…In that list were found his generous rivals, whose fame for a time he almost eclipsed, Sogers," and Campbell, and Moore, and there also the most marvellous, and the most popular, but at the same time the most scrupulous and careful of all modern writers—the great Walter Scott himself, whose peculiar praise it is, that in a branch of literature most liable to be tainted with levity, and in all his hundred volumes, not one sentence, not one word is to be found which piety would wish to blot.  And this good man—this religious man—when applied to for the sanction of his name, replied in terms of which nothing need be said— they speak for themselves. His first letter runs thus—
                                                                                    “Edinburgh, 27th January [1826].
Sir,                                                                                         
I am almost, ashamed that personal business of my own, though involving a considerable part of my fortune, should have prevented me for a single post from replying to your very interesting communication. I will be most happy to contribute anything in my power, to show the high veneration I entertained for Lord Byron's brilliant genius, and deep sense I entertain for the friendship with which he regarded me.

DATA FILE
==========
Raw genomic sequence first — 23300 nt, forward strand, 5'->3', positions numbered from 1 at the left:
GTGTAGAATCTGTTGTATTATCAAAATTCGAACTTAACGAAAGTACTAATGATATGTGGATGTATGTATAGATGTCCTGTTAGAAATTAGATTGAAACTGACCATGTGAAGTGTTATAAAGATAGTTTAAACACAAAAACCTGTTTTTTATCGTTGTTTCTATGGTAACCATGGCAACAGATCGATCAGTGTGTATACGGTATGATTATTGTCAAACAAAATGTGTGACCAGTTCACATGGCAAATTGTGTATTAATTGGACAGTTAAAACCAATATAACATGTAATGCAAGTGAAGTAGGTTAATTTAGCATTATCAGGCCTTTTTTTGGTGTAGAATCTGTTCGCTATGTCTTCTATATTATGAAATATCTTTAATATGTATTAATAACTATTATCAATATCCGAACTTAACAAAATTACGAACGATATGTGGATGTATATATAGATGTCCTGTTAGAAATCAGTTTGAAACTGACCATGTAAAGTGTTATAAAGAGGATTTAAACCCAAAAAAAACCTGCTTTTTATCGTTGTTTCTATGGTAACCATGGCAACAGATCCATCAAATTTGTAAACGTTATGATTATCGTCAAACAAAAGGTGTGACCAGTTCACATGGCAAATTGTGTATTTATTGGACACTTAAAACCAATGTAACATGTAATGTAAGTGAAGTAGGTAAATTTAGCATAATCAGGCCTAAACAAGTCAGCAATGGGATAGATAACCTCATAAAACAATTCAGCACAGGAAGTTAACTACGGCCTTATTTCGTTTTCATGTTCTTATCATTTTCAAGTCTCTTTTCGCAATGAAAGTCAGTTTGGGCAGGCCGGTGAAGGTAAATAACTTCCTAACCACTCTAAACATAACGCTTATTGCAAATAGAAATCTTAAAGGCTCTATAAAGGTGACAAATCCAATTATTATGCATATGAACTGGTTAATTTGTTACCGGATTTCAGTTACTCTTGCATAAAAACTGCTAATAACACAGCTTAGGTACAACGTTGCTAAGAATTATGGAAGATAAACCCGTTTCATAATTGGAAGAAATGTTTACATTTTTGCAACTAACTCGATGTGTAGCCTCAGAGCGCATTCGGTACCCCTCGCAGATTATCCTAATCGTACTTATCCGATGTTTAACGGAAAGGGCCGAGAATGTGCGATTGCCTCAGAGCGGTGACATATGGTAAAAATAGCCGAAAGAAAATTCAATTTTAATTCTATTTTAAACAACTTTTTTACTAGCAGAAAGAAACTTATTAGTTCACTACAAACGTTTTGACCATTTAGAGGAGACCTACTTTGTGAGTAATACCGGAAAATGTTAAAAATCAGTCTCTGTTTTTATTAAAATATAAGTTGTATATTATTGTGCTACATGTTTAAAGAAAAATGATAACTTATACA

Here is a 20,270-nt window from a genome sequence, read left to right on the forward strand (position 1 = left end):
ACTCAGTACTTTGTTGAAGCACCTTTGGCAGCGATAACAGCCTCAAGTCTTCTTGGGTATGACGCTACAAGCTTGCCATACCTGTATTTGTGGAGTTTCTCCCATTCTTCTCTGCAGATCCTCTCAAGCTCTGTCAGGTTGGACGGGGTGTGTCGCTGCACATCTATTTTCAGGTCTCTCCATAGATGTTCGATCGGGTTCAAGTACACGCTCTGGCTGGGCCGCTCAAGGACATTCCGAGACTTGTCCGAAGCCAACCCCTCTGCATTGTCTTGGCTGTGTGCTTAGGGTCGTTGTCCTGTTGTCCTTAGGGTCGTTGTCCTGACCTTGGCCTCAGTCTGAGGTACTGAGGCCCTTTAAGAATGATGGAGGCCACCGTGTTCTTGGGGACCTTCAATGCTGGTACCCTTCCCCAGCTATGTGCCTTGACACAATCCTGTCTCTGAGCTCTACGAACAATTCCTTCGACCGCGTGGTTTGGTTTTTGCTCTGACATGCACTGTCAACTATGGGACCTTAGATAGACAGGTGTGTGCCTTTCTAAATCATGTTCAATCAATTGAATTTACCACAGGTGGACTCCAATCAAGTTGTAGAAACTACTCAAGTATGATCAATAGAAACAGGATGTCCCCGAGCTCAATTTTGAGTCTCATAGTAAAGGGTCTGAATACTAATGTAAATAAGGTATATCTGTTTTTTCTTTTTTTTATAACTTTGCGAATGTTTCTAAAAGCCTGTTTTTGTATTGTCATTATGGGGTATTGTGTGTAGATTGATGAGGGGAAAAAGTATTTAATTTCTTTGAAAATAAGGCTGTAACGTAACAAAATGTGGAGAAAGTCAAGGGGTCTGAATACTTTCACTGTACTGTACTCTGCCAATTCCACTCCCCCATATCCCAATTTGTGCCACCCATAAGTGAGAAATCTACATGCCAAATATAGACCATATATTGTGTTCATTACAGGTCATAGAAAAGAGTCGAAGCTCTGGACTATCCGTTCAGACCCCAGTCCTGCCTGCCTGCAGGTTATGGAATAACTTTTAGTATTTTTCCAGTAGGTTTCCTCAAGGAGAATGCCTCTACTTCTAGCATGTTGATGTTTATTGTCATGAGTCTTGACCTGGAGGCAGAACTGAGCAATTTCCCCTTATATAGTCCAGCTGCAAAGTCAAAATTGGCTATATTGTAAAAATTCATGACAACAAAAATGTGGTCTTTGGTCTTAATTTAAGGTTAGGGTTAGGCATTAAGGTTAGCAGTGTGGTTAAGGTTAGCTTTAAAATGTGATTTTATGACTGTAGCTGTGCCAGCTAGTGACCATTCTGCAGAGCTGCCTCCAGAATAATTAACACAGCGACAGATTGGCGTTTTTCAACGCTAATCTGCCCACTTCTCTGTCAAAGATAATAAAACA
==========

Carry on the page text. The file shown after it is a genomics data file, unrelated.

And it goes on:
I have just accomplished a settlement of the affairs I alluded to, under conditions which will greatly limit my power of doing what last month I would cheerfully have done in such a case, and, therefore, it would not, I think, be fitting that my name should stand amongst the Committee. But I put myself in your hands as to this, only saying that, though my subscription must be in proportion to my power, rather than my inclination, if there is anything else, in which I could be of the slightest use, whether I am one of the Committee or not, it will give me the highest pleasure.

I am, Sir, with respect,
Your most obedient humble Servant,
                                                                                     WALTER SCOTT." 

After many months, a list of those who had consented to be on the Committee was sent to Sir Walter Scott, who acknowledged the receipt of it in the following letter to the same gentleman :—

"Sir,—I am honoured with your letter, and am much gratified by the society in which my name is introduced in the inclosed list. I hope, among so many noblemen and gentlemen well qualified to judge and decide, the matter will not be allowed to sleep. The natural wish, perhaps, would be for a statue in Westminster, and though I am aware difficulties might occur, yet, perhaps, with management, they might be overcome. Byron ought to be in his living form along with the great and glorious of the isle, who reign so many centuries after their death; and I should [hope] the guardians of that asylum would not fix their attention on speculative error and levities, but consider the quantity of genius of which Britain is prematurely deprived, and the real character of the individual, though it was not always that which was most ostensible. But whatever the Committee may determine on will be agreeable to me, and I will only be glad to be considered as one who takes peculiar interest in the undertaking.
I have the honour to be, Sir,
"Your obliged, humble Servant,
Edinburgh, 6 December, 1826.                              walter Scott. “